The idea that the alt-right style atheists are more committed is simply fallacious, but it is exactly that kind of defeatist assumption that has ceded so much of the territory to them. We get alt-right atheists lumbering into our spaces all the time, usually commenting on stories of horrific events with brain-dead, inflammatory stuff like “good”, or “they deserve to die” – rarely anything with anymore intellectual substance than that.

    When I first took over the platform, they went unchallenged, and they proliferated. But I made it a policy to actively call them out and challenge them. I can assure you, they are not committed to their positions… or anything, for that matter. Challenge their bullshit just a little bit, and they’ll quickly fall apart into rage and incoherence. And once they get really offensive, ban ’em. Problem solved.

    When I started doing it, man, it was a slog. There was so much bullshit and hate to respond to. But the more I did it – the more I made it clear that our community spaces were going to be positive community spaces – the more that decent people came back. And then they started stepping up to protect the spaces. A couple times I had to rein them in – “It’s good that you’re standing up to that a-hole, but maybe don’t use that kind of violent rhetoric” – but today, I rarely have to step in myself. And when I do, it’s mostly because I feel like it, and just happened to get there first – if I left it, I’m sure it will get challenged.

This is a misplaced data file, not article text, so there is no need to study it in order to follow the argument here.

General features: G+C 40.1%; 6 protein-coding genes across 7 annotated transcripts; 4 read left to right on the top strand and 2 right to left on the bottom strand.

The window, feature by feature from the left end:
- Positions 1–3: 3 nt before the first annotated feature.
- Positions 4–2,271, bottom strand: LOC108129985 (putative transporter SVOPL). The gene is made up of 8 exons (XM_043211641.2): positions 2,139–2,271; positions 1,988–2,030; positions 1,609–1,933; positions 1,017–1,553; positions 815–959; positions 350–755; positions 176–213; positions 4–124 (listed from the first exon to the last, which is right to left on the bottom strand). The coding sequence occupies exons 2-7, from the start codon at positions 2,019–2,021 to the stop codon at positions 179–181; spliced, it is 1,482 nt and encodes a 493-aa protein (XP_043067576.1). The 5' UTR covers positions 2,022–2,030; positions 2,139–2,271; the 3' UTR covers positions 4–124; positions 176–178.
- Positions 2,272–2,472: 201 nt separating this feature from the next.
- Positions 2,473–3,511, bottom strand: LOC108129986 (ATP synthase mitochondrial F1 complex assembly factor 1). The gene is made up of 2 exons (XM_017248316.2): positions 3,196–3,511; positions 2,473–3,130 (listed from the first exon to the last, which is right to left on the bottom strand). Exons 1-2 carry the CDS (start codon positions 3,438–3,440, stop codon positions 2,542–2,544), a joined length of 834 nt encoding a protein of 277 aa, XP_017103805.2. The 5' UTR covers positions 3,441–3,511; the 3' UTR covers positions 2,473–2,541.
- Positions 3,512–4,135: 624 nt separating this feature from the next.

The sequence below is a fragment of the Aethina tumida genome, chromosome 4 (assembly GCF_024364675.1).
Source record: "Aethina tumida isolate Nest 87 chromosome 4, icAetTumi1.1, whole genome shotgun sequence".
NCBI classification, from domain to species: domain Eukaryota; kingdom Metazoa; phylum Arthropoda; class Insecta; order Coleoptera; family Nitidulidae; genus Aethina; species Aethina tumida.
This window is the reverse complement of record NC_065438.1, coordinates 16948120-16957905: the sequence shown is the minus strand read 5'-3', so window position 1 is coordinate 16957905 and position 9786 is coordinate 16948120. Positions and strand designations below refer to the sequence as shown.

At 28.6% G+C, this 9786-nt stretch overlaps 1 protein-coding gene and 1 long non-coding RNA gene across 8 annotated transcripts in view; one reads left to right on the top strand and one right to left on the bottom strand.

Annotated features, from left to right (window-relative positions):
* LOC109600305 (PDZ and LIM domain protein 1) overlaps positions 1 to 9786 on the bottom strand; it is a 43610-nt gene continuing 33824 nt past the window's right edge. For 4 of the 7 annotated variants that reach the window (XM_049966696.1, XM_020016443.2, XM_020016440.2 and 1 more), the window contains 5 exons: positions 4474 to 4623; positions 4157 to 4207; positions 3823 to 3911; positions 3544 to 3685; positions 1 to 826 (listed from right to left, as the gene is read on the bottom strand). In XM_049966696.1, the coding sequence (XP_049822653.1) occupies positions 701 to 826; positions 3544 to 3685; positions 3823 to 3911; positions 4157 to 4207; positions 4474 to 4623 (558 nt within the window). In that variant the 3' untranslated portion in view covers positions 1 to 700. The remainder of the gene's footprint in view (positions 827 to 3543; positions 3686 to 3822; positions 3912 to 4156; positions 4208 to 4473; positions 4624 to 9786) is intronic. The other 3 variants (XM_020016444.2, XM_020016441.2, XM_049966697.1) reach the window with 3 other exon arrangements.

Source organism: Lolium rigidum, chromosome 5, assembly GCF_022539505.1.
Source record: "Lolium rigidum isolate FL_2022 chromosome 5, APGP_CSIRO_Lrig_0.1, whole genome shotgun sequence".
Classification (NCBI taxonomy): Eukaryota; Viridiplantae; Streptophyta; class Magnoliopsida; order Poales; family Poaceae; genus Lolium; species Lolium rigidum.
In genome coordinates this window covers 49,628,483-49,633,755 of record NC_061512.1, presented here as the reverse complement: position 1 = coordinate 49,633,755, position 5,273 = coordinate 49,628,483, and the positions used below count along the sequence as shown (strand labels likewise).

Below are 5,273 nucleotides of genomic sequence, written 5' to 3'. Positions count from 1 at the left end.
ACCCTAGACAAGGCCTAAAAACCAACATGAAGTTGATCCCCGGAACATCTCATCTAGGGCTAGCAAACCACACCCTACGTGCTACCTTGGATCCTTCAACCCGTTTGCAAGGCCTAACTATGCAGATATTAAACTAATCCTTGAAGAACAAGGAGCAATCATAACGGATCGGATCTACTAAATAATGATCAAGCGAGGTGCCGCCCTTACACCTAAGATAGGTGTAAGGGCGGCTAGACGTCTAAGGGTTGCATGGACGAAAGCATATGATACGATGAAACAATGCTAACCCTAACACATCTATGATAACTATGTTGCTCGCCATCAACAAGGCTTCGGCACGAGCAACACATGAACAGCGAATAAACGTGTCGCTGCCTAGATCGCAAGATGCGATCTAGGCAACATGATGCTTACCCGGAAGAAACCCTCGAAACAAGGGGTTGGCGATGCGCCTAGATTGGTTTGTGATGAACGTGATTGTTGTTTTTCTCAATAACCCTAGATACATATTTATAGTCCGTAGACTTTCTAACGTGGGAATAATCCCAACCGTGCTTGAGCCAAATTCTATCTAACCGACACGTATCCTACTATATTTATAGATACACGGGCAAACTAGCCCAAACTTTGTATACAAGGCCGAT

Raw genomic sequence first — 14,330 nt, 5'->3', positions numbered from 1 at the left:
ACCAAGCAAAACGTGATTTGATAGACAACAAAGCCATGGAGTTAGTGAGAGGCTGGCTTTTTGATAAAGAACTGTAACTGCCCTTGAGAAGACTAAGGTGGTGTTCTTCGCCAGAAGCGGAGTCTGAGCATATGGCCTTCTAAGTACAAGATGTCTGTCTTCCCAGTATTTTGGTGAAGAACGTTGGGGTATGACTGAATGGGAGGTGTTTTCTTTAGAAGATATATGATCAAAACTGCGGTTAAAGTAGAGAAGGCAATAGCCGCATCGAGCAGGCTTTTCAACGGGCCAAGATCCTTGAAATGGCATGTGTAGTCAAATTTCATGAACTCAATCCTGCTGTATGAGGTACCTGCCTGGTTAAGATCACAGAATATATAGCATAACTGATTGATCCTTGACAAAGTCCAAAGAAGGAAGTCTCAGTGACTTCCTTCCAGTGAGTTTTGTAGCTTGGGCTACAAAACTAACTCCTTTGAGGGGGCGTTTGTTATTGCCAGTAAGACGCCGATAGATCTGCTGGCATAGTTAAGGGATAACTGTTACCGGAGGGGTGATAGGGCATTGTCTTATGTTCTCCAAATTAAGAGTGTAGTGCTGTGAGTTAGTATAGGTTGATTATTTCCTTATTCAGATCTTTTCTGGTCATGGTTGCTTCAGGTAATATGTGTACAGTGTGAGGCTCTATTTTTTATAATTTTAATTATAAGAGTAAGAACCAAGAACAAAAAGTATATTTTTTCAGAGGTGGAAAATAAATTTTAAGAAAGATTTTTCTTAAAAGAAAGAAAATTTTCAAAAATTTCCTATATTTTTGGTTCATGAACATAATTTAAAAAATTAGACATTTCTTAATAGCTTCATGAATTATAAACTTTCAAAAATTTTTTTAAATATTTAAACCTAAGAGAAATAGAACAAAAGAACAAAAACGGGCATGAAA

It is not true that the alt-right assholes are more committed (or “obsessed”). The reason they proliferated was because it was easy. When left unchallenged, they flock in like a swarm of locusts, which can make them seem formidable. But individual locusts are just as easy to swat as any other grasshopper. And yes, they do continue to pop in from time to time to test the waters, to see if they’re stagnant and putrid enough for their slime to take root. But they’re not hard to brush off. Put just a little effort into making it hard to be an asshole, and they flee back to their pits.

    The comment area of this very blog proves the point. Make a space actively hostile to assholery, and it turns into a space where decent people can enjoy decent conversation. Yes, assholes will attempt to infiltrate; you can’t let your guard down completely. But it does get easy once you’ve built a community up, because the effort gets spread around.

    The failure of “New Atheism” is that it gave the high ground – the leadership roles – to the wrong people. That happened because the jerks were consistently promoting a very small set of terrible people, while the decent people were spreading their support to get more diverse voices. Maybe that was naïve, maybe it was not strategic. But whatever it was, it was not because the jerks were more committed; at best they were more narrowly focused, as small minds are wont to be.

    The leadership (insofar as atheism has a “leadership”, and insofar as the leadership of “New Atheism” ever represented it) is lost, but the decent people – who always were and are still the majority – are still there. They’re just completely without anything to rally behind. But they’re there. They care. And given a place where they can gather without being hounded by baying assholes, they do come together, and do good things.

    As for the community I’m taking care of, it’s a work in progress. And I mean for “a work in progress” to be read both ways.

  12. DanDare says

    This is a very timely article. My community recently had a meeting to come up with a mission statement. Instead we built a description of our community values. Without such a description it’s easy for the loud bullies to change the perceived value set.
    So we will revisit and adjust the description over time to ensure it both maps the community values and continues to engage the community.